Global Outlook

Just a few weeks ago, we were looking at significant price rises in the cost of international refrigerated container shipping and predicting more to come. But there is nothing as certain as uncertainty.

Things have been turned on their heads in recent days and this is having a significant knock-on effect on rates. Some of the shipping lines did not raise rates recently, when many of the others did, and now many carriers are price-cutting to remain competitive and are aggressively targeting new customers.

Additionally, the capacity crisis that hit key trade routes over the past six months is coming to an end, as volumes ease and both new-build and formerly mothballed ships are introduced. In fact, recent tonnage increases on the global market represent a year-on-year overall fleet increase of 9%.

There is some concern, however, that the industry could have entered a cycle in which rates and capacity availability veer from one extreme to the other. If rates start dropping too quickly, carriers could start removing capacity again and we could go back to the capacity shortage situation we had before. All of this could have a destabilising effect on shipping lines, threatening their long-term financial recovery. It is going to be a fascinating few months.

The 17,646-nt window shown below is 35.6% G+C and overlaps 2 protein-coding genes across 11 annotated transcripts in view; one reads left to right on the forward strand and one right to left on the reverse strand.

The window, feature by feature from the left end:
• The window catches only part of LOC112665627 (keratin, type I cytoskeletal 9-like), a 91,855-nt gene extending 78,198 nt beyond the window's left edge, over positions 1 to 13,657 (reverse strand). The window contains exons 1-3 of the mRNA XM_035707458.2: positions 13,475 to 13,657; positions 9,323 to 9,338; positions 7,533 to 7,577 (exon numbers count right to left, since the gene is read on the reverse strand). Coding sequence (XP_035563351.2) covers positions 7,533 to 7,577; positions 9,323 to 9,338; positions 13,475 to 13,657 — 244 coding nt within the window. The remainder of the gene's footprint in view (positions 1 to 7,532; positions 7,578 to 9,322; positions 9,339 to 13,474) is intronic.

Shipping reliability deteriorated in Q4 2009, with just 53% (compared with an average of 60% for the previous three quarters) of the thousands of ships tracked arriving as scheduled. It seems that shippers were hit with a double blow of having to pay higher rates and getting a worse standard of service.

All of the above ambiguity and confusion means we would advise anyone who has to import or export to ensure they are working with an experienced freight forwarder, who can insulate them from as much of this uncertainty as possible.

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